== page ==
Patrick is a penetration tester for
Rapid7 and creator/organizer for the Layer 8 conference in Rhode Island. He
runs the Defcon401 group in Providence. He does research into password usage
and has written blog posts for Rapid7 about his findings. Previously, he worked
in the CSIRT for Akamai Technologies and was a web developer at Brown
University for twelve years. He lives in Rhode Island and plays baseball (not
softball) and ice hockey in his spare time.
11:30 Securing Smart Homes and Home
Automation Devices -Present and Future
Jay Hartley, Founder and President, A Cloud of My Own
This presentation will focus on the smart “things” market and the risks these devices bring with them through the dramatically increased (and poorly defended) attack surfaces they create. Specific examples will be cited and reviewed. We will quickly review the current and pending regulations worldwide and their impact (what they will solve and what they won’t.). A quick review of upcoming security frameworks that can be built into the products under development will be explored before introducing the I2P2 Framework (Isolate, Identify, Profile and Protect).
Jay Hartley is a hands-on technology executive with experience in defining and implementing cybersecurity programs and solutions across a variety of industries. From the earliest days of HIPAA and PCI, Jay has been ensuring that companies and the critical information they maintain remain secure. His current mission is to provide security in the Internet of Things, primarily focused on the Smart Home / Home Automation market.
1:00 How to Be “All You Can Be” in Your Tech Career
Roy Wattanasin, Healthcare Information Security Leader
Come to this talk to hear hints and tricks of how to continually accelerate your career in infosec and tech to “be all you can be”! Roy will provide a history of how he got started in security and how he was able to do well in his positions over a 20+-year career. This talk will be exciting and geared toward everyone, no matter at what point you are – new or a seasoned professional. Roy brings along 10+ years of being a healthcare adjunct information security faculty member to graduate students and as a mentor. He additionally has been part of many organizations along the way specifically in the New England area. This is a talk that you will not want to miss and there will be lessons-learned to be used right away. Furthermore, he also re-cofounded Security BSides Boston back from hiatus a couple of years ago.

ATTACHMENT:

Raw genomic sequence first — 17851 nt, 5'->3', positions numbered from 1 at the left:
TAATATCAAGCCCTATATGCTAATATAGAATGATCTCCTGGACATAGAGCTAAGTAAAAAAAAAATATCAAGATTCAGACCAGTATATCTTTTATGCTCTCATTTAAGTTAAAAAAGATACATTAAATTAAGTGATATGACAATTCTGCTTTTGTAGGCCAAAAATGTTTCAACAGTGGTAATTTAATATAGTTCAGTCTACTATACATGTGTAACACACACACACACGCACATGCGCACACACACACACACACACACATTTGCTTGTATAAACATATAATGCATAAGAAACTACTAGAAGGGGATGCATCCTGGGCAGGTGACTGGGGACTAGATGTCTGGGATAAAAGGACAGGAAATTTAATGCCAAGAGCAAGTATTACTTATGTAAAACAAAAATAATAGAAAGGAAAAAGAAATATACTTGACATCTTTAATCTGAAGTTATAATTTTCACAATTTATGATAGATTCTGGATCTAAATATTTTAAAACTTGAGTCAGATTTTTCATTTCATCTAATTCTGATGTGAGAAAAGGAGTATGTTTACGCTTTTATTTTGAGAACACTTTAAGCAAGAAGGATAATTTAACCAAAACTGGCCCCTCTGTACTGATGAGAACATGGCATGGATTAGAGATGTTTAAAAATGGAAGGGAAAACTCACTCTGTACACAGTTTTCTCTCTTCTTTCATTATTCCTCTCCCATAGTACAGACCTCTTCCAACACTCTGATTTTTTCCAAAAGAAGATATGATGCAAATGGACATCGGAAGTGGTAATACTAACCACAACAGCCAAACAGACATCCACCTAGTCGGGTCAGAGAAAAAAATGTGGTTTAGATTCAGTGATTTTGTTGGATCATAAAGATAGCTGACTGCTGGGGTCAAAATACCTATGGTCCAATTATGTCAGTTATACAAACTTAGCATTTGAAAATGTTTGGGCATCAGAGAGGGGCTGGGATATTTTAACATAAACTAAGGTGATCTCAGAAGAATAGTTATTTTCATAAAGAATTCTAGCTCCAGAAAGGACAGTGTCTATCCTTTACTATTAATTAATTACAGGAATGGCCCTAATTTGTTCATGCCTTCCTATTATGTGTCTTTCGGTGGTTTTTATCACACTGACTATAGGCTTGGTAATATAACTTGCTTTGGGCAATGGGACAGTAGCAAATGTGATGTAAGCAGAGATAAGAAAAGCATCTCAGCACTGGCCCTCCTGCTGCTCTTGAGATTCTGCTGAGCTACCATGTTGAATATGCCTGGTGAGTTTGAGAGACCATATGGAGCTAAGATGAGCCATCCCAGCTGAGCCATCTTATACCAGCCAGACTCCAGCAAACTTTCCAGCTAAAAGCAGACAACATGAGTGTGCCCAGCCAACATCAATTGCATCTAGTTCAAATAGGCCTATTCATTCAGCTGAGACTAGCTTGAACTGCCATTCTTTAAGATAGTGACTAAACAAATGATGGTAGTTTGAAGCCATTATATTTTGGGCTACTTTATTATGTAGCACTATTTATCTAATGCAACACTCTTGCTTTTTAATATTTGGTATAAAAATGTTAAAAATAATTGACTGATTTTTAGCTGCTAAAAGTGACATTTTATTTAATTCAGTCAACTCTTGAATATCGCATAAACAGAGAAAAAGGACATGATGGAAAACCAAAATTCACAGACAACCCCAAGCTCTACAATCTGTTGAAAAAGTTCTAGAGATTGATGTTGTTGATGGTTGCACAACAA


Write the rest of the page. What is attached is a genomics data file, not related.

Roy Wattanasin @wr0 is a healthcare information security professional and faculty member of over 10 years. He has experience in many industries. Roy spends most of his time developing information security programs, teaching students, performing incident response and helping to build the local communities. He is affiliated with OWASP Boston, ISSA, Security BSides Boston and more.
1:45 Chinese and Russian Hacking
Winnona DeSombre, Threat Intelligence Researcher & Dan Byrnes, Intelligence Analyst
Chinese and Russian dark web hacker communities: one of these things is not like the other, regardless of what popular culture would have you believe. This talk will explore the origin, organization, content and current landscape of Russian and Chinese hacking communities. By showcasing different forums and correlating geopolitical and past cybercrime/hacktivism-related events, we explain how and why either country’s hacker communities are unique, with their own codes of conduct, forums, motives, and payment methods.